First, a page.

Saturday, the day of the party, was a fairly relaxed affair. We didn’t really do much during the day, mainly because the celebrations were due to start at 6pm, not giving us much time to do much given that we weren’t awake before midday, so we just chilled and got ready to go out. Having met some of her friends in some place that I have no idea of the name of, we went to the pre-party house. We had some drinks there, before heading into town, where we partied some more. Not much can be recalled of the night, it was all a bit of a blur, but all in all, a good time had by all.

The hangover that came with Sunday morning was horrendous, leading to a day spent mostly in bed, only rising to eat and watch some football. By the evening we’d shaken most of the hangover, so we decided to go to the cinema. A film had been suggested, Valhalla Rising, and all I’d had told to me was that it was about Vikings fighting, and had Mads Mikkelsen in it, who I loved in Casino Royale, making the film sound awesome.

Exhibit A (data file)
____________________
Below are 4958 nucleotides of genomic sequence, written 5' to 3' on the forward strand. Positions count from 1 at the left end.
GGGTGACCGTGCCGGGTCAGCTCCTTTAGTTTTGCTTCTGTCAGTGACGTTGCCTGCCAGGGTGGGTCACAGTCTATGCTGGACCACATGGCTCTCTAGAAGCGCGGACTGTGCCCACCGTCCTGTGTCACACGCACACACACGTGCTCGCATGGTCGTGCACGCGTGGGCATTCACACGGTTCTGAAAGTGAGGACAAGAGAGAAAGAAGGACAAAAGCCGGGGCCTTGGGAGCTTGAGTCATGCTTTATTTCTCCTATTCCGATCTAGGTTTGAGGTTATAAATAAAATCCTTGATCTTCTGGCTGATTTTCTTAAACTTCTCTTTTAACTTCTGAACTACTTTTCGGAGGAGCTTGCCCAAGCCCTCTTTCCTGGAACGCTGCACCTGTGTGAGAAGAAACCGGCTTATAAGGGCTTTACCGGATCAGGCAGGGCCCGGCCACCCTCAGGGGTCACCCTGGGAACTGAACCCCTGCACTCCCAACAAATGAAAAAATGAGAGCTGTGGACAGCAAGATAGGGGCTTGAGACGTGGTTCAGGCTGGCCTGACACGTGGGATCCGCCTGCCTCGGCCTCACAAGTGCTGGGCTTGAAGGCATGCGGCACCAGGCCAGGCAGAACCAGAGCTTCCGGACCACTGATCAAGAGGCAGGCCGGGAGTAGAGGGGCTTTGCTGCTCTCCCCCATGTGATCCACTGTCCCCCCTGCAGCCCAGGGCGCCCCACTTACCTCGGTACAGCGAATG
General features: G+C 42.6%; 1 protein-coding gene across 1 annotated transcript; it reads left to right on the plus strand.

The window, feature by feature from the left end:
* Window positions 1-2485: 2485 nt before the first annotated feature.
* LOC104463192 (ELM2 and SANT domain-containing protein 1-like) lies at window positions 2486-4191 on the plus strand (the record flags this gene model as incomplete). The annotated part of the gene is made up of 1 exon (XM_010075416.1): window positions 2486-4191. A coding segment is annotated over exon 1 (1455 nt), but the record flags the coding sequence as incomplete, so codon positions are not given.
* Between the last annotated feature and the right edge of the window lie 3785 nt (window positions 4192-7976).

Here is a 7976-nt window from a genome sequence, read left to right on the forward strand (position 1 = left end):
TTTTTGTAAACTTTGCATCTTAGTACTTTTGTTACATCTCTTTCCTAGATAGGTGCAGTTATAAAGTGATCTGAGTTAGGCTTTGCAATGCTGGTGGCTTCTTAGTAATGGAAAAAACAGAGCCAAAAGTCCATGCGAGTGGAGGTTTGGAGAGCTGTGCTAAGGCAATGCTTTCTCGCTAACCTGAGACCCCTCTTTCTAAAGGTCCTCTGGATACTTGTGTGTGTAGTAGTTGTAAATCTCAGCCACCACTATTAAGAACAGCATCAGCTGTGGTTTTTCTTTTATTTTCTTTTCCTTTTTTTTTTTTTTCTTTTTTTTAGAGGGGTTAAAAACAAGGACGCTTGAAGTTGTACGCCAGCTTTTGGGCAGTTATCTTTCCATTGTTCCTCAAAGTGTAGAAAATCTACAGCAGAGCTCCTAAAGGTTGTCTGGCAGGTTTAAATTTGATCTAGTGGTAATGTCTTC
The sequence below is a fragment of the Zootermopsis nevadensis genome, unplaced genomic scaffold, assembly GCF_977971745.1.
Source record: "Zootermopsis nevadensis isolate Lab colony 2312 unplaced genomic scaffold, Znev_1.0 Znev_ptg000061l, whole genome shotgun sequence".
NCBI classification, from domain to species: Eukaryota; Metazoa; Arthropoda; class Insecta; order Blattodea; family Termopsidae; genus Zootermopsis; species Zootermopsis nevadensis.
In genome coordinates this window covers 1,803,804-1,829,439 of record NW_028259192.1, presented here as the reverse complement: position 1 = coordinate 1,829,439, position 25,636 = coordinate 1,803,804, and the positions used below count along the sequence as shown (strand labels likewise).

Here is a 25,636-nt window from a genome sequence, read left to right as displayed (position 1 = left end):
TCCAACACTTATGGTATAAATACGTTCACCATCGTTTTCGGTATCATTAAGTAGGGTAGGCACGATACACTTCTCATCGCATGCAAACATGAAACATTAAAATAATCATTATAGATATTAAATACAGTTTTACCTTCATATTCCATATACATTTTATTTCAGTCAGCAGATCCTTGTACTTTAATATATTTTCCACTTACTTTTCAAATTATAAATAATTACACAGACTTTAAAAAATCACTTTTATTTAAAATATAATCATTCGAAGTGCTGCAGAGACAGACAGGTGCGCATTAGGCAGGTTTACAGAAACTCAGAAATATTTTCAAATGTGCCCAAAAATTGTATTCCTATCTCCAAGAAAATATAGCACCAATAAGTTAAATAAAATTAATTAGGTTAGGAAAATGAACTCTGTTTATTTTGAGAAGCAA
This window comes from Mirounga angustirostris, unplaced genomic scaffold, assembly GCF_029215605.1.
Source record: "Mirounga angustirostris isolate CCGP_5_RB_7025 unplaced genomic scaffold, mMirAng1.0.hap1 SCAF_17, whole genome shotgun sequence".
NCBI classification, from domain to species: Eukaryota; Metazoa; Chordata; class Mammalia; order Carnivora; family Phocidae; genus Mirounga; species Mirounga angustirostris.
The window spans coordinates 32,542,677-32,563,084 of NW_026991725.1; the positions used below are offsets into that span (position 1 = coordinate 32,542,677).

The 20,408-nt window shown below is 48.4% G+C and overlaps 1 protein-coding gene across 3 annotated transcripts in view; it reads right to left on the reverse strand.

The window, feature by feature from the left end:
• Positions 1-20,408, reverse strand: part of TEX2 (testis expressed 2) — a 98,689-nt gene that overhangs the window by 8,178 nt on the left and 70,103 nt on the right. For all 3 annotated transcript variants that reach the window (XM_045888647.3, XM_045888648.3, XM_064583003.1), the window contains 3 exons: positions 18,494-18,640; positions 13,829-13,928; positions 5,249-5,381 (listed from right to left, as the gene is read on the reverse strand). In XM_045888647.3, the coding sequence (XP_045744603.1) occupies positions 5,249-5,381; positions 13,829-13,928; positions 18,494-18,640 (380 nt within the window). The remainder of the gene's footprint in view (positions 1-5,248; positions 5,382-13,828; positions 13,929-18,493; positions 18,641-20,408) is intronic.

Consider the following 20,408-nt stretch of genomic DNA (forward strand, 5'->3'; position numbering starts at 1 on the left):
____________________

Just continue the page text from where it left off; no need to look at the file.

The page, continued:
En route to the cinema the question of whether the film was all in Danish or not was raised, which would have been fine, but there would only have been Norwegian subtitles. Luckily, though I don’t think we had any luck with this film, it wasn’t, it was in English with Norwegian subtitles, which worked for all of us. What didn’t work, unfortunately, was the car crash of a film! All the fighting we were promised was shown in the first ten minutes of the film, when Mikkelsen’s character was being held captive as a slave, only released to fight with other slaves, leading to some very brutal scenes. He then escapes, and you realise he’s mute, but he talks through his psychic bond with a small child who dubs him One-Eye.